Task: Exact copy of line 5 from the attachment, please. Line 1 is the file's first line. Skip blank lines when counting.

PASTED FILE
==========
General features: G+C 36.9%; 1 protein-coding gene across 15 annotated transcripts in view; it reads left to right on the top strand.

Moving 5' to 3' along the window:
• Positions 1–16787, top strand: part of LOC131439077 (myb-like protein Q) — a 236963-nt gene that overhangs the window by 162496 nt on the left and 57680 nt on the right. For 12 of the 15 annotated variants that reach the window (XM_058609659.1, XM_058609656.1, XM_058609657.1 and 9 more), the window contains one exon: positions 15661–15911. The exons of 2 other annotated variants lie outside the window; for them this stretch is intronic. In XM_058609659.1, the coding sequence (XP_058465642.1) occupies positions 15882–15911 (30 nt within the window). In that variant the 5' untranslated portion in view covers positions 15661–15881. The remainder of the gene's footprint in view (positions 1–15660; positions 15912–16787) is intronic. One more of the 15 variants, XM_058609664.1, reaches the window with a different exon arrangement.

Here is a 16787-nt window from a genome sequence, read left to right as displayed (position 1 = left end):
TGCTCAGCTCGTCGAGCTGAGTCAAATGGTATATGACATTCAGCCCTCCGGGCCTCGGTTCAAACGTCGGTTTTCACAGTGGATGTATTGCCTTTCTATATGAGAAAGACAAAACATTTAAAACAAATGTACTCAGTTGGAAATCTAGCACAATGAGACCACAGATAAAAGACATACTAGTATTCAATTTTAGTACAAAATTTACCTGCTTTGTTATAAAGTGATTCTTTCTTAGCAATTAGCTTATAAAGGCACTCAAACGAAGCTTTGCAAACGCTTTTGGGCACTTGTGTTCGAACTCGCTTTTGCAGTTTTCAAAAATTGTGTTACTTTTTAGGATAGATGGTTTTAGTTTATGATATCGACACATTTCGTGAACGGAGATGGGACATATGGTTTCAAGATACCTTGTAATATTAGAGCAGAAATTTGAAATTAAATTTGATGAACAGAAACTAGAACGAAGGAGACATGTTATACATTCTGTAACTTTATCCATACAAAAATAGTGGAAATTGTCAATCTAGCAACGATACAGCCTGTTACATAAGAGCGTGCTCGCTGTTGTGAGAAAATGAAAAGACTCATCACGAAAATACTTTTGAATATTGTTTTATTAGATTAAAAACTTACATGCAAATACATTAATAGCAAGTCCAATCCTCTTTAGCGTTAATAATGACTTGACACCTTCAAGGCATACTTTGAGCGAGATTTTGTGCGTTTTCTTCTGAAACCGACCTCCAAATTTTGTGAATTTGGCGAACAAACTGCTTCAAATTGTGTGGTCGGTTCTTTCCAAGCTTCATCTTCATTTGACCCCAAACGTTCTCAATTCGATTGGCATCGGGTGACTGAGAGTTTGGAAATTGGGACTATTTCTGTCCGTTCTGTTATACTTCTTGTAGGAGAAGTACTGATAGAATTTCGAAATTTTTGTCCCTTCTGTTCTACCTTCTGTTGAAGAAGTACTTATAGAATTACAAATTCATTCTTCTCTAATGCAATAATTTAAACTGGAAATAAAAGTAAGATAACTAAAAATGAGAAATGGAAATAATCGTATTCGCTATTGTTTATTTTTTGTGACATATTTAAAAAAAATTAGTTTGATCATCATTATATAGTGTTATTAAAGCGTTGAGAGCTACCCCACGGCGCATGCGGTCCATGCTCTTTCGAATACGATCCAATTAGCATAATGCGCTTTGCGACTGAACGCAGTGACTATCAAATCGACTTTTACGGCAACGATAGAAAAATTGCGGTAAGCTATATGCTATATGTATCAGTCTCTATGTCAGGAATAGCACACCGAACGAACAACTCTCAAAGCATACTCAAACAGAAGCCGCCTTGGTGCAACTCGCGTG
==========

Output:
TGCTCAGCTCGTCGAGCTGAGTCAAATGGTATATGACATTCAGCCCTCCGGGCCTCGGTTCAAACGTCGGTTTTCACAGTGGATGTATTGCCTTTCTATATGAGAAAGACAAAACATTTAAAACAAATGTACTCAGTTGGAAATCTAGCACAATGAGACCACAGATAAAAGACATACTAGTATTCAATTTTAGTACAAAATTTACCTGCTTTGTTATAAAGTGATTCTTTCTTAGCAATTAGCTTATAAAGGCACTCAAACGAAGCTTTGCAAACGCTTTTGGGCACTTGTGTTCGAACTCGCTTTTGCAGTTTTCAAAAATTGTGTTACTTTTTAGGATAGATGGTTTTAGTTTATGATATCGACACATTTCGTGAACGGAGATGGGACATATGGTTTCAAGATACCTTGTAATATTAGAGCAGAAATTTGAAATTAAATTTGATGAACAGAAACTAGAACGAAGGAGACATGTTATACATTCTGTAACTTTATCCATACAAAAATAGTGGAAATTGTCAATCTAGCAACGATACAGCCTGTTACATAAGAGCGTGCTCGCTGTTGTGAGAAAATGAAAAGACTCATCACGAAAATACTTTTGAATATTGTTTTATTAGATTAAAAACTTACATGCAAATACATTAATAGCAAGTCCAATCCTCTTTAGCGTTAATAATGACTTGACACCTTCAAGGCATACTTTGAGCGAGATTTTGTGCGTTTTCTTCTGAAACCGACCTCCAAATTTTGTGAATTTGGCGAACAAACTGCTTCAAATTGTGTGGTCGGTTCTTTCCAAGCTTCATCTTCATTTGACCCCAAACGTTCTCAATTCGATTGGCATCGGGTGACTGAGAGTTTGGAAATTGGGACTATTTCTGTCCGTTCTGTTATACTTCTTGTAGGAGAAGTACTGATAGAATTTCGAAATTTTTGTCCCTTCTGTTCTACCTTCTGTTGAAGAAGTACTTATAGAATTACAAATTCATTCTTCTCTAATGCAATAATTTAAACTGGAAATAAAAGTAAGATAACTAAAAATGAGAAATGGAAATAATCGTATTCGCTATTGTTTATTTTTTGTGACATATTTAAAAAAAATTAGTTTGATCATCATTATATAGTGTTATTAAAGCGTTGAGAGCTACCCCACGGCGCATGCGGTCCATGCTCTTTCGAATACGATCCAATTAGCATAATGCGCTTTGCGACTGAACGCAGTGACTATCAAATCGACTTTTACGGCAACGATAGAAAAATTGCGGTAAGCTATATGCTATATGTATCAGTCTCTATGTCAGGAATAGCACACCGAACGAACAACTCTCAAAGCATACTCAAACAGAAGCCGCCTTGGTGCAACTCGCGTG